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#18 Postby Jordan Peacock » Wed Sep 12, 2012 7:17 pm

popebabylon wrote:+1: Maintenance or Repair... something I don't think enough people put into cyber systems. Could simply be a cost per month, perhaps exacerbated by flaws (although could be tricky to make it FFF).


I've toyed with a few ways to handle maintenance/repair for a post-apocalyptic campaign, but it's still on the to-do list. The main advantage of this approach is that it can be F!F!F! because it's not something happening in the middle of combat. At least, not usually.

I've thought that one way to handle it might be to have a maintenance cost associated with everything. For a short-run campaign or one-shot, this might not even be much of an issue. If the characters have regular employment, it might not be much of an issue, either: Cyber-gear might be so routine that a common perk for a regular job is to have cyber-maintenance up to X taken care of "as long as the cyberware in some way enhances your way to perform the job." And, a lot of the "incidental" cyberware might have negligible maintenance costs; as long as you're still in the realm of civilization and not absolutely destitute, it's assumed that it can be maintained as part of your living expenses.

It's only after you get up past a certain threshold that it starts to become an issue. Then, you have monthly costs (or annual, if the GM wants to deal with this less frequently).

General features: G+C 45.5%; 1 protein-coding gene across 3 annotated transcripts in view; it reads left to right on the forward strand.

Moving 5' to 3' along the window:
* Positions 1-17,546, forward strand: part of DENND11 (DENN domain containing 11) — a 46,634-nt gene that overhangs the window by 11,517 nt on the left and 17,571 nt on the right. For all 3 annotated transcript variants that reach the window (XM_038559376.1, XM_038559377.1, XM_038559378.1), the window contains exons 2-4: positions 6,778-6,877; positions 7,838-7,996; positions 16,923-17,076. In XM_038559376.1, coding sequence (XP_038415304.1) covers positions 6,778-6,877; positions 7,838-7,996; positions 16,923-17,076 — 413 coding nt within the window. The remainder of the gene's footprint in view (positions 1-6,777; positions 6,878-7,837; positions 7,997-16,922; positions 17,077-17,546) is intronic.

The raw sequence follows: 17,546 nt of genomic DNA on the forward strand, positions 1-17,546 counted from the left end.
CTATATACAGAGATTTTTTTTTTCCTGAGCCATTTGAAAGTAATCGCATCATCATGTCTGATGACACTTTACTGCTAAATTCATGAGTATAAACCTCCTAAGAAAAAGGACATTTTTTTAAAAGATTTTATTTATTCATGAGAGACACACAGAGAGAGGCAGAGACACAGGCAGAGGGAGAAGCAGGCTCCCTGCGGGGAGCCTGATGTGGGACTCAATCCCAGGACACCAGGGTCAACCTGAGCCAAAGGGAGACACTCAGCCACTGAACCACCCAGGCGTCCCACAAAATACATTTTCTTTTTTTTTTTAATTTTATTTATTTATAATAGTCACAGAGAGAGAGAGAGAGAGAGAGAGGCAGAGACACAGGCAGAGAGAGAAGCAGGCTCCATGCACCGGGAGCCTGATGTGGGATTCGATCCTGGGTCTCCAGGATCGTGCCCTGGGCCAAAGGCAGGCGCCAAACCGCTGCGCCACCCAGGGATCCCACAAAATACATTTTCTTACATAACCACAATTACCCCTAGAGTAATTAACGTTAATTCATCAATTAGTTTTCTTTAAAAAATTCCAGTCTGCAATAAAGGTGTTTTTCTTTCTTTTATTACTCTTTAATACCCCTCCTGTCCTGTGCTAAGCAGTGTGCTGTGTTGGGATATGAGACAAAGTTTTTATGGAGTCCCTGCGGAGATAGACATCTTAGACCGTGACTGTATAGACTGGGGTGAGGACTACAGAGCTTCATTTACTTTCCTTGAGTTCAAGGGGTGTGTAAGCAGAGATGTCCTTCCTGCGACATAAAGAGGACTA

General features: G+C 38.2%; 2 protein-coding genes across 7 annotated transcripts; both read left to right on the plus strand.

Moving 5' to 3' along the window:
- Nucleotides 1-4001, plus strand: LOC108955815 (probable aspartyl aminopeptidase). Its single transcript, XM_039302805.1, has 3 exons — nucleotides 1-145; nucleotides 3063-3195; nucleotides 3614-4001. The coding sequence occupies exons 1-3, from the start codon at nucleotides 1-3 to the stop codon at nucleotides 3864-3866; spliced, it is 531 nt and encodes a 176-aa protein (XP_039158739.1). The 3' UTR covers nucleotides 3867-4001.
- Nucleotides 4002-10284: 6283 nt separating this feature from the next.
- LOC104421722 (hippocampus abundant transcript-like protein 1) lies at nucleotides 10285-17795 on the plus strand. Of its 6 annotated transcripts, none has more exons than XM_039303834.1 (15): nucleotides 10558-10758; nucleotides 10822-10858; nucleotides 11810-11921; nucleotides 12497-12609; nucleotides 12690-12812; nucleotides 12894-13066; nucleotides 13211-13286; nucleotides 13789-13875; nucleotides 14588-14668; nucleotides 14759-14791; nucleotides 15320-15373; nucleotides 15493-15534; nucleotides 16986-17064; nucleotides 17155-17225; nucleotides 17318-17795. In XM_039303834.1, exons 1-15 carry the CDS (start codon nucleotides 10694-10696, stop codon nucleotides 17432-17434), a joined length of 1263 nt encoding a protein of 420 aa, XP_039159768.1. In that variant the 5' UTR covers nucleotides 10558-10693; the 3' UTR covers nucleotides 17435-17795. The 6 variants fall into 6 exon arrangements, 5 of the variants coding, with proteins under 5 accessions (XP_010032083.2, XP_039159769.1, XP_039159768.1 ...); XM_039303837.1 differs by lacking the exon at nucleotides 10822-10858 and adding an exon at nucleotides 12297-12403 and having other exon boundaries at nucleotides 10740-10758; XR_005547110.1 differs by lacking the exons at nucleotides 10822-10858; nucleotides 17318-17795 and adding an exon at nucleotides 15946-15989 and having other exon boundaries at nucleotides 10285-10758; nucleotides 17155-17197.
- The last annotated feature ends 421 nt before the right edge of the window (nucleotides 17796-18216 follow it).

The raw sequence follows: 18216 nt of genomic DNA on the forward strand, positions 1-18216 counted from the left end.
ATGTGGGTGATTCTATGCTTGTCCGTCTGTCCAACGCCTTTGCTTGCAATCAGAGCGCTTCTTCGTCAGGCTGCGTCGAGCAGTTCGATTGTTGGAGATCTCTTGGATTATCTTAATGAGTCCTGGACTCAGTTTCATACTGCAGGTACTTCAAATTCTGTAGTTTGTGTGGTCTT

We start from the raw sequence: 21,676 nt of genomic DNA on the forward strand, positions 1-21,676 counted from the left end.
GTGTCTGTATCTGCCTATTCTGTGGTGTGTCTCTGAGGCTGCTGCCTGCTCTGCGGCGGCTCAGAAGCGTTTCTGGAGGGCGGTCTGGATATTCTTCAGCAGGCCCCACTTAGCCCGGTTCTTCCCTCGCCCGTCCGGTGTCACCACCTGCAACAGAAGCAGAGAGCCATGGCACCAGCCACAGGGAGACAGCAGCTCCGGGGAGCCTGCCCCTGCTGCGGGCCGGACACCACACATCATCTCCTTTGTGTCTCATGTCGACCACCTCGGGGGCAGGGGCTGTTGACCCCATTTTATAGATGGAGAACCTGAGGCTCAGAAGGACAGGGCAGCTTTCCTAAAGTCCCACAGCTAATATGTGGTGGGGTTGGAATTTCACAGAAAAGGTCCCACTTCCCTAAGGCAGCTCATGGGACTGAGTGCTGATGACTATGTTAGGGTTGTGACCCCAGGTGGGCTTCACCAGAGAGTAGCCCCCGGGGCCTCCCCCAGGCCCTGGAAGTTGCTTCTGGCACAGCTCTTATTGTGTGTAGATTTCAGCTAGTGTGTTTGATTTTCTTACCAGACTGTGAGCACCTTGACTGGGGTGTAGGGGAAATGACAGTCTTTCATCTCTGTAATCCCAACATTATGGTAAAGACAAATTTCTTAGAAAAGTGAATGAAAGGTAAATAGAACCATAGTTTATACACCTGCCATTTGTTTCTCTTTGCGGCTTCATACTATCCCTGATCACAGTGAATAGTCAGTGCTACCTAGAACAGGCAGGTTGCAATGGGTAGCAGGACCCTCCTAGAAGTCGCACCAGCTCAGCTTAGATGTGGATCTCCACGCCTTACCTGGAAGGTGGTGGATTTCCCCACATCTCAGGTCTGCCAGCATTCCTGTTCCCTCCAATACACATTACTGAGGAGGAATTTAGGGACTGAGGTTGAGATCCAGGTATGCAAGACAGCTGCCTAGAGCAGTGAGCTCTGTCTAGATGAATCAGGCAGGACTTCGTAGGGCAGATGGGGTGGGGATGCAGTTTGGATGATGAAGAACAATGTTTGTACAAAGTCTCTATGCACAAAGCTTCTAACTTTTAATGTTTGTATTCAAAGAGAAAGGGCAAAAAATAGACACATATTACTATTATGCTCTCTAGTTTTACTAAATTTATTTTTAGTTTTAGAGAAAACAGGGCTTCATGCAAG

If, however, you skip maintenance -- either because you can't afford it, or you've been "off the grid" for an extended period -- then perhaps there's a maintenance table or even a card deck to consult. You get one draw/roll per month without maintenance, and per time you get beat up in combat (Wound or worse) without ready access to maintenance/repair.

Such a table or deck might list general categories: cyber-arm, optics, etc. It's possible that each card (or each table entry) might list more than one category (so there's a chance of multiple breakdowns of related systems). Higher-maintenance stuff is going to populate the list more; things with fewer moving parts, etc. (such as optics) should be rarer. If something comes up and you DO NOT HAVE IT, you lucked out. If something comes up and you DO have it, then a problem arises.

Rather than the element just blowing up immediately, it gains a "malfunction chance." Once that's established, every time the feature is used, roll a d6 (let's say), and on a "1," it breaks down. For persistent-use items, it might be per hour of use; for limbs, gizmos, etc., it's only when it's actually used -- so you have a chance of just NOT USING IT until you can get some maintenance done on it. Woe to the poor fellow whose neural implants are in need of maintenance; you can't very well get by without using your brain, so you'd have to find help and FAST.